Case study: DWP's pensions auto-enrolment push surpasses expectations

The Department for Work and Pensions' integrated 'Get to know your pensions' campaign used traditional, digital and social media to beat predictions and help drive a 9.4m auto-enrolment upsurge.

A still from the DWP auto-enrolment pensions ad
A still from the DWP auto-enrolment pensions ad

The joint DWP and Pensions Regulator multichannel campaign was designed to persuade millions more people to save for their retirement via auto-enrolment.

The primary aim of the campaign was to reverse a decade of declining pensions saving, building on 2012's "We're all in" campaign for auto-enrolment's launch. A 2015 push starring a 10ft tall CGI 'Workie' character targeted small and micro-businesses, warning: "Don't ignore it."

Get to know your pension

Launching in October 2017, "Get to know your pension" became the slogan that cemented together the campaign's various elements, created by ad agency M&C Saatchi.

Activity explained to employees eligible for workplace pensions that their pensions grew in value as they worked, and that their employer must pay into the fund too. Bosses at companies were reminded that it was their legal duty to provide a workplace pension, even if they employed just a single person, and that they could consult the Pensions Regulator.

The key message was "You work, your pension works", with "Get to know the benefits", "Millions of people are saving into a workplace pension" and "When you pay in, your boss does too" among the secondary messages.

Using a combination of paid-for marketing and earned PR coverage spanning digital, TV, press and outdoor, the comms messages were deployed across social channels Facebook, Instagram, LinkedIn and Twitter, with employers encouraged to take part in the conversation using the hashtag #yourpension.

Radio advertising was deemed most effective for reaching employers, carrying the key call to action: "Get to know your responsibilities".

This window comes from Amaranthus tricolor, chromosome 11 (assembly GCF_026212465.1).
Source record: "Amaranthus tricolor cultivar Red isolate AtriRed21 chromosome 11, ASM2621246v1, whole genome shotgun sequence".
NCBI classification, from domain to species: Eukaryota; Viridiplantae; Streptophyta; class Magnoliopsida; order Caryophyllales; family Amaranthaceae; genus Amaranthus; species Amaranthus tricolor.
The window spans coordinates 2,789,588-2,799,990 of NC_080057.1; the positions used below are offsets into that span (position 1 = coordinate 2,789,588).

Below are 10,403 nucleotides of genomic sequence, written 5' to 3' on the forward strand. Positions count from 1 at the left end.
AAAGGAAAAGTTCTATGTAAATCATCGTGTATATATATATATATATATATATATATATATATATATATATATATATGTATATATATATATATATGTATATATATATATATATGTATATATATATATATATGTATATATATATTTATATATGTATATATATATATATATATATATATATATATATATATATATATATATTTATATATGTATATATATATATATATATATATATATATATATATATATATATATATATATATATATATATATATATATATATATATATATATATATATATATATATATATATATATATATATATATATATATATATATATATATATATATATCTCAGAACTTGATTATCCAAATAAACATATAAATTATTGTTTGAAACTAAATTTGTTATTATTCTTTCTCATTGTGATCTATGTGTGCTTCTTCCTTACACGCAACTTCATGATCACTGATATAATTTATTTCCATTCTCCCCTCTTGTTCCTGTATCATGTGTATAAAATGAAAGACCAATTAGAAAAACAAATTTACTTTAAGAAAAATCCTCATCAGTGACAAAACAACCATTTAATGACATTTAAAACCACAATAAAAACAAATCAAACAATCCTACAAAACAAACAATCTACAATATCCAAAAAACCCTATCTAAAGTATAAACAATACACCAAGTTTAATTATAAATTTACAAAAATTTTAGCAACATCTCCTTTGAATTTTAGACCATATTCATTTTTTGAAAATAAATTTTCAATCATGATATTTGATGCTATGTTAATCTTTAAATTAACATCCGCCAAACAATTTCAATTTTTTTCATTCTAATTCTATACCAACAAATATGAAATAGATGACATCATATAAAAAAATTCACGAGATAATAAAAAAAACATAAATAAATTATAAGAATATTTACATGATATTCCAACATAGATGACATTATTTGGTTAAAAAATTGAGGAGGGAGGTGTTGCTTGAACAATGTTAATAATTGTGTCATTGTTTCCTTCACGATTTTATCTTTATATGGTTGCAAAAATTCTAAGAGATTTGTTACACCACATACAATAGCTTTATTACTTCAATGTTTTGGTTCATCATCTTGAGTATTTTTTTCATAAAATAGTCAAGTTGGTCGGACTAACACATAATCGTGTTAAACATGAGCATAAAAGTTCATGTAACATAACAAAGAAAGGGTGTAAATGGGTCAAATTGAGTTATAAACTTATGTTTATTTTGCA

Several campaign films were seeded across social channels and YouTube. One depicted a chef working in a kitchen, helped by a mini version of herself. "Having a workplace pension is like having another you at work, helping earn money for when you retire," the voiceover intoned.

Activity directed people to an information hub dedicated to workplace pensions. The DWP worked closely with more than 50 stakeholders, including trade bodies, pension providers, advice organisations, bloggers and consumer groups to boost awareness and foster discussion. Influencers were invited to share content, advice and top tips.

On the PR front, the DWP sought to create a national story about workplace pensions using celebrity influencers — Dragon's Den panellist and retail magnate Theo Paphitis, builder and TV personality Tommy Walsh and First Dates star and restaurateur Fred Sirieix (see below).

Major impact

The campaign has contributed to an upsurge in auto-enrolment. As of the end of February, 9.4m employees of more than 1m employers had signed up.

The DWP said that the campaign's success was primarily measured against KPIs, which have "generally been exceeded". As of December, three-quarters (74 per cent) of employees affected by auto-enrolment agreed that saving into a workplace pension was a normal thing to do; those who viewed the ads were more likely to think this. Further, 69 per cent of those affected by auto-enrolment policy said they understood the benefits.

Digital tracking found that since the campaign launched, traffic to the microsite has resulted in a total of 2.7m sessions. On 31 October, the site achieved the highest number of visits it has ever had.

The video content on Facebook and Instagram outperformed forecasts, while owned channels and third-party channels performed strongly. The campaign advocacy by Welsh rugby referee Nigel Owens demonstrated the effectiveness of using third parties, with the Welsh language version of the video receiving 25,000 views and more than 370 engagements on #WelshHappinessDay – way above the account average.

Data tables to support the research can be found on Ipsos MORI's website.

Gillian Hudson, the DWP's head of pensions marketing, said: "It's easy to see pensions and retirement as being too far away to think about, and that's why communications are an important part of prompting people to plan for the future.

"This latest multiplatform campaign uses creative that brings pensions firmly into the present and this has helped us resonate with all audiences, especially younger people. As minimum contribution rates are set to rise in April, we will continue to emphasise the benefits of a workplace pension, and build on the success of the campaign so far."

The campaign continues until March 2019.

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